|If you're sick of the crap getting government support in Canada, the people|
who made these COOL movies can make MORE cool movies with YOUR help.
GIVE THESE PEOPLE YOUR MONEY TO MAKE MORE GREAT MOVIES!
FORTUNATE SON is one of the most moving feature length personal documentaries ever made in Canada. Directed by independent Greek-Canadian filmmaker Tony Asimakopoulos it's an important work that tells a brave and identifiable story about love, loyalty and family that touches the hearts and minds of all who watch it on a number of diverse and emotional levels. Here's a quote from my original review:
The journey Asimakopoulos takes us on makes for a compulsive, sad, funny and profoundly moving experience. We hear about his parents' life in Greece, their immigration to Canada, their life in the New World. We become privy to the story of their roller coaster ride marriage, Tony's childhood, his troubled adolescence and eventual struggle with heroin addiction. We experience his current relationship with his Mom and Dad while also exploring life with his beloved fiance Natalie. We hear and see his parents' patterns of behaviour, both past and present - the laughter, love, tears and conflict. So too do we experience Tony's own love story - fraught with the same emotional challenges that his parents faced and his fear that he is merely repeating the patterns of his life before heroin addiction or worse, the sins (as it were) of his Mother and Father. Asimakopoulos renders this tale with a skilfully edited blend of archival footage, old home movies, scenes from his student films, experimental work and his first feature film. We get up close and personal shots of his life and that of his parents - deftly interwoven with head-on interviews. We see the hopes, dreams and lives of a family which, finally, remind us of our own experiences.
Legendary producer Colin Brunton (ROADKILL, HIGHWAY 61 and the best works out of CFC Features, CUBE and RUDE) and his talented, young protege Kire Paputts kicked our asses with the astounding epic feature documentary about the early days of the Toronto Punk Scene, Here's a quote from my original review:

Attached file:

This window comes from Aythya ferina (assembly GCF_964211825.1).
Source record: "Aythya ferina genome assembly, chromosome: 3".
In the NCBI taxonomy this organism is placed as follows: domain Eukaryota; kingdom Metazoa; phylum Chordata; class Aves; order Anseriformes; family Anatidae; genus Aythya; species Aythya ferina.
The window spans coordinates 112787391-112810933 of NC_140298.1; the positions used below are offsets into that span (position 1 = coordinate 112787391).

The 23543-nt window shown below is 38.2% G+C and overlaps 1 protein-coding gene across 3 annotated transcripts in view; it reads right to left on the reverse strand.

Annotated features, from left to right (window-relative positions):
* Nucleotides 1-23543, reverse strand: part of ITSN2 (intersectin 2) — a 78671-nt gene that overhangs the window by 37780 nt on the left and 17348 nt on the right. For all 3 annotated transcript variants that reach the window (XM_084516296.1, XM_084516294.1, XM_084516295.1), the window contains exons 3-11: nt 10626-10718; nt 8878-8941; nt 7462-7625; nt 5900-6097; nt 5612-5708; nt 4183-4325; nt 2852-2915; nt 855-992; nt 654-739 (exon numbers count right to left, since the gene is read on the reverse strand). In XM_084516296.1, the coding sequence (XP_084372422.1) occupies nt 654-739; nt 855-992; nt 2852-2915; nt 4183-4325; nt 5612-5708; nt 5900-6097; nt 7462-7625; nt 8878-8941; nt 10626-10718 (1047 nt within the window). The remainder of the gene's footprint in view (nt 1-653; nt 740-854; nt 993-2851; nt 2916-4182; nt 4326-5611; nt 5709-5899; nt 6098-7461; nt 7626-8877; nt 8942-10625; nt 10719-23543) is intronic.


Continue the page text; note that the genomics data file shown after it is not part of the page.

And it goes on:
THE LAST POGO JUMPS AGAIN is a thrilling epic journey into Toronto's legendary punk rock scene. It's a Joseph-Conrad-like boat ride into some kind of Hell that always feels like a Heaven as imagined by Anton LaVey. Directors Colin Brunton and Kire Papputs are the two halves of Willard on a mission that seems to have no real end. And if there is a heart of darkness on display, a Kurtz, if you will, it feels like every Status Quo fuck-wad that ignored this exciting music scene. I embraced the crazy, scrappy, downright dangerous insanity of this terrific documentary and fully accepted its body, its blood - like an unholy sacrement drained and scourged from the everlasting soul of Sid Vicious himself who died, NOT for OUR sins, but for his own and for the rest of us who were willing to commit our own - no matter how heinous or benign. This downright wonderful picture by Brunton and Papputs is a sacrament and I accept its fuck-you-filmmaking-moxie as much as I allow its people, places and music into my very soul as if they were my very own. On the surface - this is a movie that shouldn't work - at least not by the standards of many un-cool fuck-wads who make cultural decisions in this country at both the public and private sectors - propped up comfortably on the nests they feather atop the podiums they take their dumps-a-plenty from as if they were showering the Great Unwashed with gold. It shouldn't work, but it does.
AND THESE ARE THE NEW MOVIES THEY WANT TO MAKE
|A Walk in Park Ex & The Rainbow Kid - Asimakopoulos, Paputts & Brunton NEED YOUR DOUGH to make these movies. THEY NEED THE DOUGH NOW!|
FIND OUT HOW YOU CAN HELP "A WALK IN PARK EX" HERE
FIND OUT HOW YOU CAN HELP "THE RAINBOW KID" HERE